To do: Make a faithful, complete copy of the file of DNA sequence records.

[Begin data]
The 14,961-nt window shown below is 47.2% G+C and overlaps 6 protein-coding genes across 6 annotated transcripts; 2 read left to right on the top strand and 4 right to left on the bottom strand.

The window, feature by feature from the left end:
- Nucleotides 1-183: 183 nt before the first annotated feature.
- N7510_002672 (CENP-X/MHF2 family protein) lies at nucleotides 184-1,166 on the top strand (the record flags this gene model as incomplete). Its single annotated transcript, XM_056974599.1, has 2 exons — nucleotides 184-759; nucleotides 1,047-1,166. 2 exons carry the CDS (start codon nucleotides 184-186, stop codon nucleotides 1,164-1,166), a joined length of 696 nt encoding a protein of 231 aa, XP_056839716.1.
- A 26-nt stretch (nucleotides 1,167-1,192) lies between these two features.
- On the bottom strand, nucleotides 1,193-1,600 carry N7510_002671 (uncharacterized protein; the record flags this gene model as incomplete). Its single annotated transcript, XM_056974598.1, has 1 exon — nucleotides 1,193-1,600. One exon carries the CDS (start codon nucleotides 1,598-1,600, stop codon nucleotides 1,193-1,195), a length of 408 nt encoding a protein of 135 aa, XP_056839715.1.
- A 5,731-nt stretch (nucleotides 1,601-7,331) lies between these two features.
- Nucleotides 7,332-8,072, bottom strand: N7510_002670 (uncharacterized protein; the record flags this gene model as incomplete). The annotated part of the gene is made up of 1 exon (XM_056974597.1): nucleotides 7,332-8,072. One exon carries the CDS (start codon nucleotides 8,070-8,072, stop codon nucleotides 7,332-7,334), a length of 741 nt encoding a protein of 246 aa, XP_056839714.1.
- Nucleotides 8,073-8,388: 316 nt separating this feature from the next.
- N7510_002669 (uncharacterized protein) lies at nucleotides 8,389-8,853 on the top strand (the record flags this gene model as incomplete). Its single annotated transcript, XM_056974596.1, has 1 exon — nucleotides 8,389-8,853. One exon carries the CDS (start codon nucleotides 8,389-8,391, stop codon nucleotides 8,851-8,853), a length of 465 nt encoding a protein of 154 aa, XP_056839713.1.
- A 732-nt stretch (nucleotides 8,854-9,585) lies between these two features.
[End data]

The 14,961-nt window shown below is 47.2% G+C and overlaps 6 protein-coding genes across 6 annotated transcripts; 2 read left to right on the top strand and 4 right to left on the bottom strand.

The window, feature by feature from the left end:
- Nucleotides 1-183: 183 nt before the first annotated feature.
- N7510_002672 (CENP-X/MHF2 family protein) lies at nucleotides 184-1,166 on the top strand (the record flags this gene model as incomplete). Its single annotated transcript, XM_056974599.1, has 2 exons — nucleotides 184-759; nucleotides 1,047-1,166. 2 exons carry the CDS (start codon nucleotides 184-186, stop codon nucleotides 1,164-1,166), a joined length of 696 nt encoding a protein of 231 aa, XP_056839716.1.
- A 26-nt stretch (nucleotides 1,167-1,192) lies between these two features.
- On the bottom strand, nucleotides 1,193-1,600 carry N7510_002671 (uncharacterized protein; the record flags this gene model as incomplete). Its single annotated transcript, XM_056974598.1, has 1 exon — nucleotides 1,193-1,600. One exon carries the CDS (start codon nucleotides 1,598-1,600, stop codon nucleotides 1,193-1,195), a length of 408 nt encoding a protein of 135 aa, XP_056839715.1.
- A 5,731-nt stretch (nucleotides 1,601-7,331) lies between these two features.
- Nucleotides 7,332-8,072, bottom strand: N7510_002670 (uncharacterized protein; the record flags this gene model as incomplete). The annotated part of the gene is made up of 1 exon (XM_056974597.1): nucleotides 7,332-8,072. One exon carries the CDS (start codon nucleotides 8,070-8,072, stop codon nucleotides 7,332-7,334), a length of 741 nt encoding a protein of 246 aa, XP_056839714.1.
- Nucleotides 8,073-8,388: 316 nt separating this feature from the next.
- N7510_002669 (uncharacterized protein) lies at nucleotides 8,389-8,853 on the top strand (the record flags this gene model as incomplete). Its single annotated transcript, XM_056974596.1, has 1 exon — nucleotides 8,389-8,853. One exon carries the CDS (start codon nucleotides 8,389-8,391, stop codon nucleotides 8,851-8,853), a length of 465 nt encoding a protein of 154 aa, XP_056839713.1.
- A 732-nt stretch (nucleotides 8,854-9,585) lies between these two features.